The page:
An evaluation of the effectiveness of intervention strategies for the promotion of health and safety performance in small firms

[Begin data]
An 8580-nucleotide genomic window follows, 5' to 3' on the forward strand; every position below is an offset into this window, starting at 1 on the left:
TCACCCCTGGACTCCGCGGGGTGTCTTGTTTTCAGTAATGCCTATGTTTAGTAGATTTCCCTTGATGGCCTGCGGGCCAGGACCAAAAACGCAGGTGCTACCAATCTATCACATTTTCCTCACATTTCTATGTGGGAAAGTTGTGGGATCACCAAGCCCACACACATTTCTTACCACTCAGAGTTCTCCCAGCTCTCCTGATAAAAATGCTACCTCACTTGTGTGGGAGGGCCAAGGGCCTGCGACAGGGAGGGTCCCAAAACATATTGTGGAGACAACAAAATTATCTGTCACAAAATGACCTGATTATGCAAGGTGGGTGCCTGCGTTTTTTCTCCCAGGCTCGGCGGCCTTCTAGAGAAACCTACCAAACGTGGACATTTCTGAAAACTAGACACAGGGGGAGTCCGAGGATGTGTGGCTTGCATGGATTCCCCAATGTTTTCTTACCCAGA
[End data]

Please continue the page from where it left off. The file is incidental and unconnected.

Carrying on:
Recognition of the contribution of small firms to the UK economy has grown considerably since 1995 when this research first began. The poor record of small firms in managing health and safety effectively has caused concern, and efforts made to improve knowledge and awareness of the target group through various initiatives have had some success. This research thesis attempts to identify the range of intervention routes and methods available to reach the target group, and to consider ways of evaluating the outcome of such efforts. Various interventions were tested with small firms, including a Workshop; use of Questionnaires; short postal Reply Slip survey; leading to a closer evaluation of a specific industry- the Licensed Trade. Attitudes and beliefs of the sample were identified, and observations carried out to consider actions taken by workers and others in the workplace. These empirical research findings were used to develop the theme of Primary and Secondary interventions intended to change behaviours, and to confirm assumptions about what small firms currently do to manage health and safety risks. Guidance for small firms was developed as a Secondary intervention tool to support Primary interventions, such as inspection or insurance provision.